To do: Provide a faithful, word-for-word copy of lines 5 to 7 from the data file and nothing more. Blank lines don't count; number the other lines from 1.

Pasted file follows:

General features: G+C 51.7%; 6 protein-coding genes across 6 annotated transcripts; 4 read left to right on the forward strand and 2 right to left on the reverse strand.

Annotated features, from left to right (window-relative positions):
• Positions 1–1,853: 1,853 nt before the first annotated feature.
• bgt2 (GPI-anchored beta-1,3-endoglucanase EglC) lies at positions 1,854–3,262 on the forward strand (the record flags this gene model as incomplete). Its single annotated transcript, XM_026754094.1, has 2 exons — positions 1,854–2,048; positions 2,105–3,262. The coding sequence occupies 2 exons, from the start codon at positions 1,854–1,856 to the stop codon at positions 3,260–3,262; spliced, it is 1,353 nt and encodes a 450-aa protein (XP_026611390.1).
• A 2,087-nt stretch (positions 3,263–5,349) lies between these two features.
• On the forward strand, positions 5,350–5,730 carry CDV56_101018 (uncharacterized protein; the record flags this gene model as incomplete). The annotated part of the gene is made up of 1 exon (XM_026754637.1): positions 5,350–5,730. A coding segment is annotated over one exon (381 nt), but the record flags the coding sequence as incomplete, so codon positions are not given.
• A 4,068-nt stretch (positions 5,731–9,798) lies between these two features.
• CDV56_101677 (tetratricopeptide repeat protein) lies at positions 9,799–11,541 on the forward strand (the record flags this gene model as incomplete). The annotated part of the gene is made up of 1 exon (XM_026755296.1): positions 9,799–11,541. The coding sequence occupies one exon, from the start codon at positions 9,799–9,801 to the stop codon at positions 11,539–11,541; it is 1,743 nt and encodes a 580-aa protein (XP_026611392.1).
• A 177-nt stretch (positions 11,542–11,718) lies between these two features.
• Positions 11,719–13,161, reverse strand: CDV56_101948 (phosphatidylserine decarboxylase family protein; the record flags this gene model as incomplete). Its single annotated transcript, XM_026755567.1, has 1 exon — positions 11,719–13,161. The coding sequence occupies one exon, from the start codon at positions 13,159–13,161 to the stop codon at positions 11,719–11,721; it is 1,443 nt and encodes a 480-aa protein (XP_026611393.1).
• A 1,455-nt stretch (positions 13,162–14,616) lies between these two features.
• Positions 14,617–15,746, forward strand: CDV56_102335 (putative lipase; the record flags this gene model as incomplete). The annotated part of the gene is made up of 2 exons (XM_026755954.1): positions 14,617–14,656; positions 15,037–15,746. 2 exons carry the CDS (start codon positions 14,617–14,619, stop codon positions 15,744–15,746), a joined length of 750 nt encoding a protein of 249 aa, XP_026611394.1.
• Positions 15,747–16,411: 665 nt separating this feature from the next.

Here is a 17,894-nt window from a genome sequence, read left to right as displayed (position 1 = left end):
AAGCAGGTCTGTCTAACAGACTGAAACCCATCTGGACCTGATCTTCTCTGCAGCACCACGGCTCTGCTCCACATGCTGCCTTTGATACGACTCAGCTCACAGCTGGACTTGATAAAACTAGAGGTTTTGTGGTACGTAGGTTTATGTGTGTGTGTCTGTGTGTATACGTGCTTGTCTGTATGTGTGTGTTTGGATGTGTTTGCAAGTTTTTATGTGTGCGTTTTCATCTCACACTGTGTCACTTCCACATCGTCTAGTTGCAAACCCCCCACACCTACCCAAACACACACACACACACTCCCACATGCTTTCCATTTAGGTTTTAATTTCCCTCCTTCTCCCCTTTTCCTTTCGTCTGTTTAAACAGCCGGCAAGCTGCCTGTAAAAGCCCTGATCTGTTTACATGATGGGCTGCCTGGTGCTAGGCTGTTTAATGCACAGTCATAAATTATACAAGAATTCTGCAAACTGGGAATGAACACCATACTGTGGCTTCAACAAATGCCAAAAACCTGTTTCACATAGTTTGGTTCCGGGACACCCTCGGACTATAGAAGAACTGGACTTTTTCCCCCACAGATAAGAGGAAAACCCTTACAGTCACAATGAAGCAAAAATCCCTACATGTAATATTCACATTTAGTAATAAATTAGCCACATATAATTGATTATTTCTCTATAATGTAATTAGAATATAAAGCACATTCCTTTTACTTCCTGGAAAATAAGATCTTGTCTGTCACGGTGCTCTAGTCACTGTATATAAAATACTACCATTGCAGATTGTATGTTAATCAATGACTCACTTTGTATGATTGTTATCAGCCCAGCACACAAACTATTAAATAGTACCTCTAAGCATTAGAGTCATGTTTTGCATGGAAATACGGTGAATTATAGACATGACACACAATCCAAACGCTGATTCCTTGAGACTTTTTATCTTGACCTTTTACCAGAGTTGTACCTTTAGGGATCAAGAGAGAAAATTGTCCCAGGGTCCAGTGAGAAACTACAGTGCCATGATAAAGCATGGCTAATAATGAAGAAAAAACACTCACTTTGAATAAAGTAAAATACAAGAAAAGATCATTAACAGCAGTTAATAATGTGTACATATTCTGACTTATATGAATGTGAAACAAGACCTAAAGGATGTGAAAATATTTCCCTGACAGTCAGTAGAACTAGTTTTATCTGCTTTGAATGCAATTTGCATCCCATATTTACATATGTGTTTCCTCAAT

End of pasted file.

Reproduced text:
• A 2,087-nt stretch (positions 3,263–5,349) lies between these two features.
• On the forward strand, positions 5,350–5,730 carry CDV56_101018 (uncharacterized protein; the record flags this gene model as incomplete). The annotated part of the gene is made up of 1 exon (XM_026754637.1): positions 5,350–5,730. A coding segment is annotated over one exon (381 nt), but the record flags the coding sequence as incomplete, so codon positions are not given.
• A 4,068-nt stretch (positions 5,731–9,798) lies between these two features.